Martin LeFevre

It’s the warmest day of the year so far. But the creek that runs through town, with its adjacent parkland on either side, is still running cold and fast. Amazingly, a large family group of about 15, young and old, is swimming or wading at the only sandy spot in Lower Park.

As I walk by, I see one head and then another bobbing by on the rushing current. Everyone is shouting and laughing and having a great time.

Just after I sit down about 100 meters downstream, the entire group clambers up the steep bank to the park road across the stream. How far they have to walk in their flip-flops, with towels draped around their shoulders, I don’t know.

Within a few minutes the only sounds one hears are water, birds, and the occasional vehicle passing by. Soon there’s only the clear, rolling stream, the new and redolent grasses, and the subtle shades of luxuriant greenery that have recently burst forth. A single birdsong is audible over the water, and two ducks come floating down the creek, masterfully negotiating the current, turning their bodies almost perpendicular to it as they pass in front of me.

Reactions cease; one thought no longer entrains another. There’s a surge of feeling as accreted emotions arise and fall away, absorbed not by the current of the creek, but in the current of attention.

The movement of content-consciousness within one slows to a trickle, and then stops. After all these years meditating, it still comes as a surprise to find oneself suddenly beyond the noise of the memory, association, and the past.

Can more people learn to set aside all activities and take the time to have contact with nature (even if just in the backyard), attending to the movement of thought and emotion? Few understand the importance of doing so, since distraction has become a way of life. As another writer said recently, “we think we’re multitasking, but we’re only mincing attention.”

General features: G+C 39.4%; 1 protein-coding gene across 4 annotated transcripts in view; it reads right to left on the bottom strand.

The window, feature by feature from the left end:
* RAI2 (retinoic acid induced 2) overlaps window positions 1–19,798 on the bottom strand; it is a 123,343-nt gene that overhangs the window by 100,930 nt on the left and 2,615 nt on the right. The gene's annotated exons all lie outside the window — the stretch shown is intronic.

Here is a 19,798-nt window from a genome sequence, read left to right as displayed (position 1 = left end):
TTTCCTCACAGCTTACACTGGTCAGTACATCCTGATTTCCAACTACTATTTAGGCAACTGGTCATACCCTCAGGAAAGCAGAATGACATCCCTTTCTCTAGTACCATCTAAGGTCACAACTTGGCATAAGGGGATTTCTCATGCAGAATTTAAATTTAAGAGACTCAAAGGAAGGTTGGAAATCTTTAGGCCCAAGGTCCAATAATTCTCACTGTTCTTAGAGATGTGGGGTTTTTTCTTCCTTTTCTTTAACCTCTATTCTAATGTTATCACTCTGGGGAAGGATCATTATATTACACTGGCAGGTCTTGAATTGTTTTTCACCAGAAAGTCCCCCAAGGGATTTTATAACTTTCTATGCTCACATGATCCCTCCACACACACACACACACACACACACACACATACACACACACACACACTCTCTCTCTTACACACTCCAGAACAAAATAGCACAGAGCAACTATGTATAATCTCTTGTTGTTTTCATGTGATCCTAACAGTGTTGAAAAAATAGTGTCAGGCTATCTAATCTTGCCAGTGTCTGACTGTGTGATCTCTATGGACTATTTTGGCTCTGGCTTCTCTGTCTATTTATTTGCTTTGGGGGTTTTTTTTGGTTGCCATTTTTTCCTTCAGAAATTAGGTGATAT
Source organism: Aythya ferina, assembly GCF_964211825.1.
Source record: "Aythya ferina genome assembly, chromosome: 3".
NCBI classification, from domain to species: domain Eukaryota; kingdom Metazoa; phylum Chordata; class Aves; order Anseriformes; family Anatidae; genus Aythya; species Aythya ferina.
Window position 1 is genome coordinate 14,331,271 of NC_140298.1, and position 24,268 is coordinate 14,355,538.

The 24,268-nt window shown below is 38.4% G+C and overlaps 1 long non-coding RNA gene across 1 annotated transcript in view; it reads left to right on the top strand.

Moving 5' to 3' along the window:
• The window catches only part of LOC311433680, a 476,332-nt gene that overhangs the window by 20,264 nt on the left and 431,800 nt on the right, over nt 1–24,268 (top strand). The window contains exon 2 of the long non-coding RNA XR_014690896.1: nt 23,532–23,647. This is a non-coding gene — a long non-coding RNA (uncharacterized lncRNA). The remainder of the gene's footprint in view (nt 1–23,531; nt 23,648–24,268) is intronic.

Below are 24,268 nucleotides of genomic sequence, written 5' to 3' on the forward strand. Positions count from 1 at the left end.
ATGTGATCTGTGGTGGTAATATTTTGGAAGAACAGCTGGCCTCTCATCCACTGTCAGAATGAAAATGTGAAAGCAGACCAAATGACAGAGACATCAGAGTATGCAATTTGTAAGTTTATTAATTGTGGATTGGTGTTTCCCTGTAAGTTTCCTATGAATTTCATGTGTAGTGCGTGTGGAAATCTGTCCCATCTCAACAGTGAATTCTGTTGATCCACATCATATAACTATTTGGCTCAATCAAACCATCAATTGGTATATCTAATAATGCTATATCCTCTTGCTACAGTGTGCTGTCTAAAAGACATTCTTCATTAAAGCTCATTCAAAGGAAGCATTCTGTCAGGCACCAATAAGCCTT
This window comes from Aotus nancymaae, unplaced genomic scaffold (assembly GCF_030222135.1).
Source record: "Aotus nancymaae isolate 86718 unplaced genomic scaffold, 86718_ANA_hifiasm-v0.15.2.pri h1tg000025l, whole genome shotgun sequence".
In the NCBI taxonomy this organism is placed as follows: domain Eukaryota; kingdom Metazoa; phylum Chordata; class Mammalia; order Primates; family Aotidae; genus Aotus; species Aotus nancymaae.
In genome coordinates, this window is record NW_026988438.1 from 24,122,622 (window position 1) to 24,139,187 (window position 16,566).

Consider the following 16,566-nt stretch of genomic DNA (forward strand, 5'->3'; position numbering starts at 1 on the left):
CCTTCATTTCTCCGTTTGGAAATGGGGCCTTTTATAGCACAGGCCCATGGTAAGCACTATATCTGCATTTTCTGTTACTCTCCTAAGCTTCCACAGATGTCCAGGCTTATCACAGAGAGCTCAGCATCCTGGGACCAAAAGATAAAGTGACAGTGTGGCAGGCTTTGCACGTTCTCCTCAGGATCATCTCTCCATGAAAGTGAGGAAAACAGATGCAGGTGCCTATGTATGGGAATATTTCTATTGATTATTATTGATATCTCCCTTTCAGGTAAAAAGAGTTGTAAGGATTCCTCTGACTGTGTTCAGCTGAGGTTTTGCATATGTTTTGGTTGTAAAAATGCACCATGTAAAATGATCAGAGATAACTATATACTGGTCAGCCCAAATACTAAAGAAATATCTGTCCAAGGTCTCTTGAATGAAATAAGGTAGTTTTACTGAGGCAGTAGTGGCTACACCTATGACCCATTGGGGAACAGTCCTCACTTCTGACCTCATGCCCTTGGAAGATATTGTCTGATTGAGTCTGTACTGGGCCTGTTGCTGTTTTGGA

Effortlessly attending to the movement of thought is the key to a basic shift in consciousness. But few people in the West can pay attention to anything for more than a minute anymore. How is this most important of all actions to arise in the perpetually distracted?

It can’t; people are beyond reach as long as they refuse to stop, look, and listen. Even so, perhaps enough people are listening, and looking within to dry the material and prepare the hearth of humanity.

Can the breakthrough in human consciousness that changes the course of humankind occur at this point in human history?

The usual vicious cycles and dubious progressions of human history have been rendered moot by the tsunami of globalization on one hand, and the man-made ecological crisis on the other. Clearly, there has to be a breakthrough in consciousness.

But what is the character of that breakthrough, are we anywhere near it, and how will people know when it has occurred?

Contrary to many, including some philosophers, (who should know better than to indulge in wishful thinking), the revolution in consciousness essential to change the basic course of humankind has not begun.

Patriotism is an example par excellence of atavistic, thought-made emotion. It pollutes actual feeling, and fellow feeling. ‘My country,’ like ‘my religion,’ has become an anachronistic absurdity in this globalized world.

The breakthrough in collective consciousness will occur when a sufficient minority of people go beyond such childishness and ugliness as we’re seeing in the “USA, USA, USA” after the American government acted as judge, jury, and executioner for the international terrorist Osama bin Laden.

One good thing about globalization–the collapse of the superpowers spelled the end of hegemons in human history. What’s next? The contradiction of capitalistic communism in China cannot continue for long. Something has to give there, and everywhere.

The revolution will be non-local, insight igniting at the core of human consciousness. Then it can manifest anywhere in the circumference of the world.

It won’t be uniform—the first will indeed go last—but any self-knowing, non-accumulatively learning, transforming individual anywhere on the planet will feel it and share in it when the match is struck. Of course those in power will do their best to ignore it, but they won’t be able to suppress it.

Even so, the outer social, economic, and political forms that the revolution in human consciousness takes matter much less than the inner flowering of the human being. Undivided individuals (a redundancy really) will recognize each other, irrespective of language, culture, nation, or background.